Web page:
Learning Ahead: February 15th-21st, 2016


Weekday community-based educational opportunities can be found throughout the four counties of Western MA all week long!

This week we are featuring 26 community-based educational opportunities that can be selected to support the interests and education of self-directed teens, homeschoolers and life-long learners:

Check our list of Weekly Suggested Events for our comprehensive list, including ongoing learning and play opportunities for younger children and intergenerational community events.


See your banner here! Sponsor Learning Ahead!

Berkshire County

ART HISTORY
Thanks in part to Gilbert Stuart’s iconic 1796 painting, George Washington exists in our collective memory as a man with white hair. The painting does not capture George’s remarkable height, at 6 foot 6′, or the fact that he was born with red hair. You and your family can visit George Washington’s portrait over school vacation week at The Clark Art Institute and celebrate his birthday with cake and crafts. Cement your own image in history with the patriotic photo booth. Galleries are open Tuesday through Sunday, 10 am to 5 pm. 413-458-2303. 225 South Street, Williamstown, MA ($ Nonmembers. Free for members, students with valid ID, and children under 18.)

ART HISTORY/GENDER STUDIES
Monday, February 15, 7pm
As part of the film series “In / dependence: Capturing Women in (New) French Cinema,” you can attend a free screening of the 2013 French film Camille Claudel. All films screened in this series will be in French with English subtitles. Each film explores traditional gender roles in France, with portraits of women who preserve and subvert these roles. If you are able to attend multiple screenings in February and March, you will be able to compare a broad spectrum of French female experiences, from the eighteenth century up to the present day. 413-458-5612. Images Cinema. 50 Spring Street, Williamstown, MA. (FREE)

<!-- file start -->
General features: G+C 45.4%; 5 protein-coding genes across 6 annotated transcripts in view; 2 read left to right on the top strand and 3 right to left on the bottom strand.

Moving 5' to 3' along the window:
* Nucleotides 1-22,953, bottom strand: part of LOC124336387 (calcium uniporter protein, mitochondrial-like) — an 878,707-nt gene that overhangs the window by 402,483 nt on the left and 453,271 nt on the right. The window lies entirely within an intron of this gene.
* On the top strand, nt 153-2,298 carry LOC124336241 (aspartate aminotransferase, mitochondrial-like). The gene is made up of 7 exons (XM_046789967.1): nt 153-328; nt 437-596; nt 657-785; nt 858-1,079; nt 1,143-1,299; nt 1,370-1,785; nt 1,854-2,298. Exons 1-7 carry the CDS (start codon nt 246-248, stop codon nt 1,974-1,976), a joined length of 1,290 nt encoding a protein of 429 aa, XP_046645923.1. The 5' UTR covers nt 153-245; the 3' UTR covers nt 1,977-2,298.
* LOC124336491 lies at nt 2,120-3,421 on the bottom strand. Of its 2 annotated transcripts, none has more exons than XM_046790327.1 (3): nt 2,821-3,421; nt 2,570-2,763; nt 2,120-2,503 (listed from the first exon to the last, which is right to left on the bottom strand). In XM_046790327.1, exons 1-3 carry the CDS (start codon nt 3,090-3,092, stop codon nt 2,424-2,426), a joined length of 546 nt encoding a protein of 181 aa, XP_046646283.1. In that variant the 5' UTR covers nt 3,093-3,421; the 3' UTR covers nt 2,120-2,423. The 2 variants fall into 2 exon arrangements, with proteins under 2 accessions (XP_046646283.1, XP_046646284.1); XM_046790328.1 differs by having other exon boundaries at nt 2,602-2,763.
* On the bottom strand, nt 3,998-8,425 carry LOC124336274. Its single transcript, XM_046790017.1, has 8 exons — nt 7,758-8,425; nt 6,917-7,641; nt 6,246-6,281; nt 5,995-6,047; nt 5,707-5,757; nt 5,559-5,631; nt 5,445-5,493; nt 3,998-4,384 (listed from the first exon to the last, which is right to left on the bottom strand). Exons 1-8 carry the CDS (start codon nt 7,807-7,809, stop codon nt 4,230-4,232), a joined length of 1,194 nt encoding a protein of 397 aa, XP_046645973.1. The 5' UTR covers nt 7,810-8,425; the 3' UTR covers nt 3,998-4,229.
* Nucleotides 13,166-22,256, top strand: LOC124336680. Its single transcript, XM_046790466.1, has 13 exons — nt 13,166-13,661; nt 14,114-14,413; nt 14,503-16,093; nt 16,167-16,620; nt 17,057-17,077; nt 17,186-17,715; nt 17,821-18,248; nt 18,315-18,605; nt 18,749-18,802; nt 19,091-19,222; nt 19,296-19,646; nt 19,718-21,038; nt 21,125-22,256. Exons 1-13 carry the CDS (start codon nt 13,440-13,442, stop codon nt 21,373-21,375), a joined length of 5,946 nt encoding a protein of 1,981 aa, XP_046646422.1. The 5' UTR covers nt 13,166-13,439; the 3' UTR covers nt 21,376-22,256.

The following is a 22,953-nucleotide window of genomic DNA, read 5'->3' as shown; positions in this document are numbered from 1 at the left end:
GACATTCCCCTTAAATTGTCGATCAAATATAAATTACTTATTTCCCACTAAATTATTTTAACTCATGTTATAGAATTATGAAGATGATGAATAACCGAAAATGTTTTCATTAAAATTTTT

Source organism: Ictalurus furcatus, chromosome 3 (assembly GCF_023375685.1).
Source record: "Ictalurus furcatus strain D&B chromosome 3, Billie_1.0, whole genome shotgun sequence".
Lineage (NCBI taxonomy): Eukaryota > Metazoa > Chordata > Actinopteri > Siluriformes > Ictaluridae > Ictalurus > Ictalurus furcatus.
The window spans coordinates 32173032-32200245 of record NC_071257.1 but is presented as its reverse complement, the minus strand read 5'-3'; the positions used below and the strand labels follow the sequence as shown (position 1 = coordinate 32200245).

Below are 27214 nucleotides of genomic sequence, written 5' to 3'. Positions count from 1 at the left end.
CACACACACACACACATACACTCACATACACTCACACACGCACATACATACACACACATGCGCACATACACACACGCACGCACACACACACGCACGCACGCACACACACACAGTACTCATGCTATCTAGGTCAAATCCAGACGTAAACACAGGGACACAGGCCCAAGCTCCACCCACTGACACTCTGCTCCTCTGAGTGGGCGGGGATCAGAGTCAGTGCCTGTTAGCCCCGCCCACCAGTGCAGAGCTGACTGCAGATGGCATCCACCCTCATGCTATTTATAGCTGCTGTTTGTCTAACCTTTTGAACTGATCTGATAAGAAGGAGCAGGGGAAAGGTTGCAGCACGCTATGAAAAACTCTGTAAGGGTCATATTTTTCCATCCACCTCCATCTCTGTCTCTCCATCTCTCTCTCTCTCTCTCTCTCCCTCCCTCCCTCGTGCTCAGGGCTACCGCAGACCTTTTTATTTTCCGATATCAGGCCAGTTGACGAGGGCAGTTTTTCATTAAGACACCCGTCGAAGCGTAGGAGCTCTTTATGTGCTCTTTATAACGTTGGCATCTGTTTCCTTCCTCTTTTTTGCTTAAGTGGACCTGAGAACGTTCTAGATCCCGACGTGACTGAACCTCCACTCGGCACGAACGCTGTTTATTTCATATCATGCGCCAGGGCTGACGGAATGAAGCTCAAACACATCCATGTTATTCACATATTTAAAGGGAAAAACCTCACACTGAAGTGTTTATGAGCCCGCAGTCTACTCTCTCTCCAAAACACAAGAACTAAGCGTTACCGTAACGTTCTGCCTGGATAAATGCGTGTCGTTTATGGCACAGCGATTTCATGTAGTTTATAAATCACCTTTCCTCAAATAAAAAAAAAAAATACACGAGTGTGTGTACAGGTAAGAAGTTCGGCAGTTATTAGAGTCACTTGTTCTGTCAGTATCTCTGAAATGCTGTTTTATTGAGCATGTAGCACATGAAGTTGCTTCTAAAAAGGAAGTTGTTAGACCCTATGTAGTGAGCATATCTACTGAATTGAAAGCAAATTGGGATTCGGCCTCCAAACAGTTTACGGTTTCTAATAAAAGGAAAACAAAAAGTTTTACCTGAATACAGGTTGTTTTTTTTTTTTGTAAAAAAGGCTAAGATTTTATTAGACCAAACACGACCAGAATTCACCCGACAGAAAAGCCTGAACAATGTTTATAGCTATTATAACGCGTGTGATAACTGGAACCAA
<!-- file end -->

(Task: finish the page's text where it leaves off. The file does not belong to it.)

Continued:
CITIZEN SCIENCE/ORNITHOLOGY
Wednesday, February 17, 10am-12pm
Do you love to watch birds? Can you name some of the species that are frequently found visiting backyard birdfeeders? Would you like to know more, or to simply enjoy some time connecting to nature? Jonathan Pierce, caretaker of the Pleasant Valley Wildlife Sanctuary, will host a birdwatching session and teach you how to “e-bird,” that is, how to add your bird sighting data to citizen science databases. Please bring binoculars if you have them! All ages welcome. 413-637-0320. 472 West Mountain Road, Lenox, MA. (FREE)

LITERATURE IN TRANSLATION/THEATER
Wednesday, February 17, 2pm
In spite of its modern fame and frequent appearance on required reading lists, Moby Dick was actually not a success in Herman Melville’s lifetime. In Berkshire Theater Group’s modern presentation of the epic story, three actors will use cellos and a double bass to imitate the sensory experience of a seafaring adventure. Their performance will serve as a great introduction to a literary work for kids, and provide a new perspective for adults already familiar with the classic revenge story. Ages 10 and up. Call 413-997-4444 to reserve tickets. The Colonial Theater. 111 South St, Pittsfield, MA. ($)

ORNITHOLOGY/ANTHROPOLOGY
Thursday, February 18, 4:15pm
There is more to the phenomenon of bird chirping than simple mating messages. Bird songs evolve socially. Although species sing the same song, individual birds learn songs from their fathers and dialects develop regionally. Bird songs have also had a great impact on human music, and as a result, culture. To learn more, you can attend the lecture, “What to sing? Bird Song and the Evolution of Cultural Traditions.”  413-597-4277. Wege Auditorium, Thompson Chemistry, Williams College. 880 Main Street, Williamstown, MA. (FREE)

SKILLSHARING/CYANOTYPE
Saturday, February 20, 12pm-4pm